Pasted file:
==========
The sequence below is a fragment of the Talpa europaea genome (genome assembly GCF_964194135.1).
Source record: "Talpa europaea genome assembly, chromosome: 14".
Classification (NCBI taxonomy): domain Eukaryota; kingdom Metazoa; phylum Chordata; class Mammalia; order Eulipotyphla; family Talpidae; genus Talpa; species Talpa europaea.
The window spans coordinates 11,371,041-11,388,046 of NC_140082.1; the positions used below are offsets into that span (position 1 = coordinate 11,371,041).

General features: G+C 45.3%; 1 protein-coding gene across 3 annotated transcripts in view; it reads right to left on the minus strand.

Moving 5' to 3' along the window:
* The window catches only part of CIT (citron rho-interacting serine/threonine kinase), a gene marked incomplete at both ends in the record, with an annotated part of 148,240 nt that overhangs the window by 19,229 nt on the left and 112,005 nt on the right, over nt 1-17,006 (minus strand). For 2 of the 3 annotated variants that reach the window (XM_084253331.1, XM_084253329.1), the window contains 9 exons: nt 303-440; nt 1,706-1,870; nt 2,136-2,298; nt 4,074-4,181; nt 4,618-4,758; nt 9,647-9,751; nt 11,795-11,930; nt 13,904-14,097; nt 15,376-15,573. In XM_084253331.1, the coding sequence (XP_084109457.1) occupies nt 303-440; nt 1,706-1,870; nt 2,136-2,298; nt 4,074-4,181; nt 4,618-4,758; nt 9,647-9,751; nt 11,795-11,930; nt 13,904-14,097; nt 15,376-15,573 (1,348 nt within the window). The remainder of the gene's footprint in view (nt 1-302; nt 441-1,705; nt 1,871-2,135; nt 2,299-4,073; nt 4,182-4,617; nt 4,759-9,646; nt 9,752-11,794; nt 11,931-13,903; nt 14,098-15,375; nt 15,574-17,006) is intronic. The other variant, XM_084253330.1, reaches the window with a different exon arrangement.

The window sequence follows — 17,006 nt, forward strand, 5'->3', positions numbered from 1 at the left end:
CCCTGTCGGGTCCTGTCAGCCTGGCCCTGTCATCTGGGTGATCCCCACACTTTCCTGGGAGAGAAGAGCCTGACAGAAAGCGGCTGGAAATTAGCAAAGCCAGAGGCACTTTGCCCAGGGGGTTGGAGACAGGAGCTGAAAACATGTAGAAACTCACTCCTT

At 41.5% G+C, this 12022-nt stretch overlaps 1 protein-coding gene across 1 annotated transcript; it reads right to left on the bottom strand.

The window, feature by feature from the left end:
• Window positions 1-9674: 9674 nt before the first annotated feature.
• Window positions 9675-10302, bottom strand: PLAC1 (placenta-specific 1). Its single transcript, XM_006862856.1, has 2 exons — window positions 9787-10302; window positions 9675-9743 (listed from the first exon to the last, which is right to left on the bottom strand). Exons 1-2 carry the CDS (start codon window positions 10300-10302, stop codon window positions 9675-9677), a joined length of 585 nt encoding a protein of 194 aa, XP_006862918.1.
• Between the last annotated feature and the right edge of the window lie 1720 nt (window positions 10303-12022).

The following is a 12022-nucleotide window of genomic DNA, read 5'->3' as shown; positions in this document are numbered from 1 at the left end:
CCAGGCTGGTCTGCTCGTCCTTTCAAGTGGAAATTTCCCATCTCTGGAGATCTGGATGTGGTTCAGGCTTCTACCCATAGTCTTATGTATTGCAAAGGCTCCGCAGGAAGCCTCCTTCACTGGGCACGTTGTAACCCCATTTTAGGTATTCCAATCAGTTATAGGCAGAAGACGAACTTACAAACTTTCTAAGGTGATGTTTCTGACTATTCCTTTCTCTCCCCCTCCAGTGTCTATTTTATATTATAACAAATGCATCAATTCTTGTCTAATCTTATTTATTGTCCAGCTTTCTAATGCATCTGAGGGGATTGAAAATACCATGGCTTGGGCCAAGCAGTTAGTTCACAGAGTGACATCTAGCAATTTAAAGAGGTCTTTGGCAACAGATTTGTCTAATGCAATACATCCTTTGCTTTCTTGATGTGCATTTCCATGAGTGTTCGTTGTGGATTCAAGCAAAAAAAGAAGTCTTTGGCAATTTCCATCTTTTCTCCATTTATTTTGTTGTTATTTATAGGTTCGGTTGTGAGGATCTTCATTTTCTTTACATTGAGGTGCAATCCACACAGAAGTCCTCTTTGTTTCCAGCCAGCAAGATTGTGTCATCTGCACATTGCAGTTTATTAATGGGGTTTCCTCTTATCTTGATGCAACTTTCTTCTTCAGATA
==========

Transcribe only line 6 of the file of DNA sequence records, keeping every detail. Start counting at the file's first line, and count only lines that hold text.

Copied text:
Moving 5' to 3' along the window: